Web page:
Wayne County Public Schools' new formula for determining entry into Wayne School of Engineering has resulted in lower acceptance rates for students attempting to enter the public school system for the first time, according to data released by the school system.
Of the 39 non-WCPS students who applied for WSE entry for the 2017-18 school year, only four were accepted. Some parents have criticized this change, saying it unfairly disadvantages students who come from home-school or private school backgrounds.
Maj. Kendall Chudy and his wife, Casey, have home-schooled their children for several years as a way to combat the instability that comes with active military service. After shifting to reserve status, the family decided to settle down in Goldsboro with the hope of sending their child to WSE.
Chudy said he was told by the school system on three occasions that his child would be included with students at Carver Heights Elementary for allotment purposes.
Instead, non-WCPS students like his child were placed in a separate group.
"What happened in the lottery was not what we were told," he said.
The lottery system changed this year in an attempt to make the population of WSE more representative of the county as a whole, said Tamara Ishee, assistant superintendent for curriculum and instruction.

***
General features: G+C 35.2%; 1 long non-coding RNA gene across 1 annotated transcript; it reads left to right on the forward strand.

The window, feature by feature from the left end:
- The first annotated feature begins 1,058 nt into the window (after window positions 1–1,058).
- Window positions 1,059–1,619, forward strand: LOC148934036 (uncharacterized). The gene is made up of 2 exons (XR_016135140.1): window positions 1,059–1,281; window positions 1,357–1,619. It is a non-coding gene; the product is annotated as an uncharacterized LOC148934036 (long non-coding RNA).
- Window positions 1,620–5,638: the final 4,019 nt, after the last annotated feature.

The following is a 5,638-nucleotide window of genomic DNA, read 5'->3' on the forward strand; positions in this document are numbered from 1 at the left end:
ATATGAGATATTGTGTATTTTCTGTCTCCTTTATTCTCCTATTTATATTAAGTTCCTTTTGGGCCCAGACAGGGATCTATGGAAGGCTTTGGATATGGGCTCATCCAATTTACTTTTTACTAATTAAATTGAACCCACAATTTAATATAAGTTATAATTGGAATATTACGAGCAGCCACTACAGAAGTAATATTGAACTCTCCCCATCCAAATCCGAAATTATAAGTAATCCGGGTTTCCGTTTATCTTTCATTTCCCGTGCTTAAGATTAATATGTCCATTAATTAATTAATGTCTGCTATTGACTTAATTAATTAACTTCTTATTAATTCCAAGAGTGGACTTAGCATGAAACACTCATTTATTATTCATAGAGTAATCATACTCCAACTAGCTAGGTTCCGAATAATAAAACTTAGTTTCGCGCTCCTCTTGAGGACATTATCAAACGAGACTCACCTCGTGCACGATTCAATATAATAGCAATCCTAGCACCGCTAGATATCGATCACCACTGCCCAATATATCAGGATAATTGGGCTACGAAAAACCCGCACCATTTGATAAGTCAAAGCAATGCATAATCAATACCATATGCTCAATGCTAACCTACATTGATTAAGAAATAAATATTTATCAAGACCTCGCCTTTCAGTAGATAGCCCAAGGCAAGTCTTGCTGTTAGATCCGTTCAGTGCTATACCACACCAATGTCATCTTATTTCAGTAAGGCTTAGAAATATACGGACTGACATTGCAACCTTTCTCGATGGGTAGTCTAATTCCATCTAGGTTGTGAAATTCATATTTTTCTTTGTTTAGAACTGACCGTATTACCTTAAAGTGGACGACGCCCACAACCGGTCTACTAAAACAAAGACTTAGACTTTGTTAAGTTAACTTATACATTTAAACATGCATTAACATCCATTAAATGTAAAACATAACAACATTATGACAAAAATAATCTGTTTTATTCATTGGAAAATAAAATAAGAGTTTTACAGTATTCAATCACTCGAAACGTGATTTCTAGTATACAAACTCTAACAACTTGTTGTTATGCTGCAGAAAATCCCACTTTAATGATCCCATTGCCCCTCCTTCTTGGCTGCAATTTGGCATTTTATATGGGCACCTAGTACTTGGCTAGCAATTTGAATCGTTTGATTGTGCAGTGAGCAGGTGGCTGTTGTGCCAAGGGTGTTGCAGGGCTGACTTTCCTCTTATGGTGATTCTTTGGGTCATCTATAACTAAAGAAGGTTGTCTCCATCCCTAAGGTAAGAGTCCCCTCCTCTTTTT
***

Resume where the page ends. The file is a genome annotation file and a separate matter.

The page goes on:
To do this, slots at WSE were allocated based on a given elementary school's fifth-grade population. For instance, Carver Heights' fifth-grade class accounted for 10 percent of all WCPS fifth-graders, so the school was allotted 10.7 percent of the 65 available slots, for a total of seven.
Non-WCPS students comprise their own group, with a disproportionate number of applicants compared to population. While non-WCPS fifth-graders make up less than 5 percent of the overall fifth-grade population -- the smallest group -- they also accounted for the most applicants from any single group with 39.
In previous years, when feeder school information was not used, non-WCPS students were somewhat over-represented at WSE in grades 7-12, as their smaller population was not taken into account, Ms. Ishee said.
That small population translated to four slots this year, which comes out to 6.2 percent of the total allotment - actually a higher percentage of slots than the population calls for.
In comparison, Tommy's Road Elementary accounted for 6 percent of WCPS fifth-graders, and was also allocated four slots.
The numbers for home school students in particular were a "very educated guess," Ishee said, because there is no data available on how many children are home schooled in Wayne County.
To remain equitable, Ishee said, the district erred on the high side for allocation.
Those slots were created because Spring Creek Elementary had only four applicants, despite accounting for 14 percent of WCPS fifth-graders. The leftover space was allocated to non-WCPS students, which Chudy said was troublesome.
"So, if Spring Creek had had four more applicants, does that mean the non-WCPS kids would have no chance of getting in?" Chudy said. "That's not equitable at all."
Ms. Ishee said this is not the case.
"If we had not had those extra slots coming from Spring Creek, we would have had to pull slots from a few of the other schools," she said. "That was a misconception that some people had, that their kids would just not have a chance."